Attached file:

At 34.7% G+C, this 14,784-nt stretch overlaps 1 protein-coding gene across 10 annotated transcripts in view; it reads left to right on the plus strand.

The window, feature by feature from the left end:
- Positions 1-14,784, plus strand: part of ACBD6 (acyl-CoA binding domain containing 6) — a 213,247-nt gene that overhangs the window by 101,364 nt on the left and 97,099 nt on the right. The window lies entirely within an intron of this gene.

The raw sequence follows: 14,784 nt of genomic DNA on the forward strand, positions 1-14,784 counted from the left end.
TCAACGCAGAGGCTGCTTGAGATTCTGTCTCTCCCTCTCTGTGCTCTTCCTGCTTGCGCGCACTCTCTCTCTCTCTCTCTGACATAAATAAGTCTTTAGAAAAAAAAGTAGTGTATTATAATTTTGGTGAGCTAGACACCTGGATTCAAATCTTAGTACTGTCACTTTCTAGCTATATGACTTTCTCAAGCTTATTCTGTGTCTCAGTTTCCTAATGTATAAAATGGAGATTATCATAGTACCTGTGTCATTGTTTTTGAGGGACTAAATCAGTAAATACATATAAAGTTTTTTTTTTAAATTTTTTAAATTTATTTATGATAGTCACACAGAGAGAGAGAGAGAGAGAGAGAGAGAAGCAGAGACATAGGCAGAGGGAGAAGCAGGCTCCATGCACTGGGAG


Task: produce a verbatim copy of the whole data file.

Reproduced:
At 34.7% G+C, this 14,784-nt stretch overlaps 1 protein-coding gene across 10 annotated transcripts in view; it reads left to right on the plus strand.

The window, feature by feature from the left end:
- Positions 1-14,784, plus strand: part of ACBD6 (acyl-CoA binding domain containing 6) — a 213,247-nt gene that overhangs the window by 101,364 nt on the left and 97,099 nt on the right. The window lies entirely within an intron of this gene.

The raw sequence follows: 14,784 nt of genomic DNA on the forward strand, positions 1-14,784 counted from the left end.
TCAACGCAGAGGCTGCTTGAGATTCTGTCTCTCCCTCTCTGTGCTCTTCCTGCTTGCGCGCACTCTCTCTCTCTCTCTCTGACATAAATAAGTCTTTAGAAAAAAAAGTAGTGTATTATAATTTTGGTGAGCTAGACACCTGGATTCAAATCTTAGTACTGTCACTTTCTAGCTATATGACTTTCTCAAGCTTATTCTGTGTCTCAGTTTCCTAATGTATAAAATGGAGATTATCATAGTACCTGTGTCATTGTTTTTGAGGGACTAAATCAGTAAATACATATAAAGTTTTTTTTTTAAATTTTTTAAATTTATTTATGATAGTCACACAGAGAGAGAGAGAGAGAGAGAGAGAGAAGCAGAGACATAGGCAGAGGGAGAAGCAGGCTCCATGCACTGGGAG